Post Keynesian and Ecological Economics
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Post Keynesian and Ecological Economics

Confronting Environmental Issues

Edited by Richard P.F. Holt, Steven Pressman and Clive L. Spash

It is argued that mainstream economics, with its present methodological approach, is limited in its ability to analyze and develop adequate public policy to deal with current environmental problems and sustainable development. This book provides an alternative approach. Building on the strengths and insights of Post Keynesian and ecological economics and incorporating cutting edge work in such areas as economic complexity, bounded rationality and socio-economic dynamics, the contributors to this book provide a trans-disciplinary approach to deal with a broad range of environmental concerns.
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Chapter 10: Incorporating Biophysical Foundations in a Hierarchical Model of Societal Metabolism

John Gowdy, Mario Giampietro, Jesus Ramos-Martin and Kozo Mayumi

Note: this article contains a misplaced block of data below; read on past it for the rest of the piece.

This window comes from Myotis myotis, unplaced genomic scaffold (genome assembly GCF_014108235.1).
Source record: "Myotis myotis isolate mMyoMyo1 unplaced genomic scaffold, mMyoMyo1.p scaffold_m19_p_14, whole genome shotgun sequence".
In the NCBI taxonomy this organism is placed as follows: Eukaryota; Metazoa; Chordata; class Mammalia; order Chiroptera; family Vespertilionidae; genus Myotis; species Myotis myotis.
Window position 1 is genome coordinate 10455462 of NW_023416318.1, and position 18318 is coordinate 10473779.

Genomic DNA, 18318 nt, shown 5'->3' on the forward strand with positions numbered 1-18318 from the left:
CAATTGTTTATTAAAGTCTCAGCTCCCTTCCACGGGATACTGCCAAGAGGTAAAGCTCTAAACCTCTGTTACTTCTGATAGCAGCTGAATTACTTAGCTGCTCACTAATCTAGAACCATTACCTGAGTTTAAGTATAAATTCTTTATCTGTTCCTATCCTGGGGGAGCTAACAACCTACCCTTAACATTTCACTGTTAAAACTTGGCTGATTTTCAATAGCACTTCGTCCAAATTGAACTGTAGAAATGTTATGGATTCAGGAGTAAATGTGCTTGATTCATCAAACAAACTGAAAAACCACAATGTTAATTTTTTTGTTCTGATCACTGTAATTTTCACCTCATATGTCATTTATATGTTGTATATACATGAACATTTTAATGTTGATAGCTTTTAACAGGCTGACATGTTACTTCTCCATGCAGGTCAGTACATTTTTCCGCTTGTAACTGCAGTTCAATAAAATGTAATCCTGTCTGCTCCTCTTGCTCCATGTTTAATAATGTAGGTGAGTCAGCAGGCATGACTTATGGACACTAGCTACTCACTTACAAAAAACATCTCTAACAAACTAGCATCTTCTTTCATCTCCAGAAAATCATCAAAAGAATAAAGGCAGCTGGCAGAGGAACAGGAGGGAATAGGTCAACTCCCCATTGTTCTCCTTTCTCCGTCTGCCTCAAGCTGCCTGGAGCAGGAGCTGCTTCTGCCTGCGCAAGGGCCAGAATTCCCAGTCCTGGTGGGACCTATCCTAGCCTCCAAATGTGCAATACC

John Gowdy, Mario Giampietro, Jesus Ramos-Martin and Kozo Mayumi INTRODUCTION1 Economic theory is currently in a state of disarray after the collapse of neoclassical welfare economics (NWE) – the organizing framework that dominated economic theory and policy for the 50-year period following the Second World War (Albert and Hahnel, 1990; Bowles and Gintis, 2000; Colander et al., 2004; Davis, 2006). Devastating theoretical critiques of the Walrasian system have been made for decades. Indeed one could argue that the critics have won decisively every major theoretical battle (King, 2002). Yet until recently the NWE model continued its dominance because its supporters simply ignored the mounting theoretical paradoxes and inconsistencies that helped ultimately to undermine the system. The overwhelming dominance of neoclassical economists in the most prestigious universities and on editorial boards of the most prominent journals also helped to maintain the oligopoly of Walrasian theory throughout the later part of the twentieth century (Hodgson and Rothman, 1999). The NWE model finally began to crumble in the face of overwhelming empirical evidence that the basic behavioral model, Homo economicus, offered a poor description of actual human behavior (Gintis, 2000; Henrich et al., 2001; Sen, 1977) and that it led to erroneous predictions and policy disasters (Kahneman, 1994; Stiglitz, 2002). The empirical assault was ultimately more successful than the theoretical one because it confronted the neoclassical paradigm on its own terms using its own criteria (Gowdy, 2004). It is fair to say that the majority of top economic theorists today reject the core assumptions...

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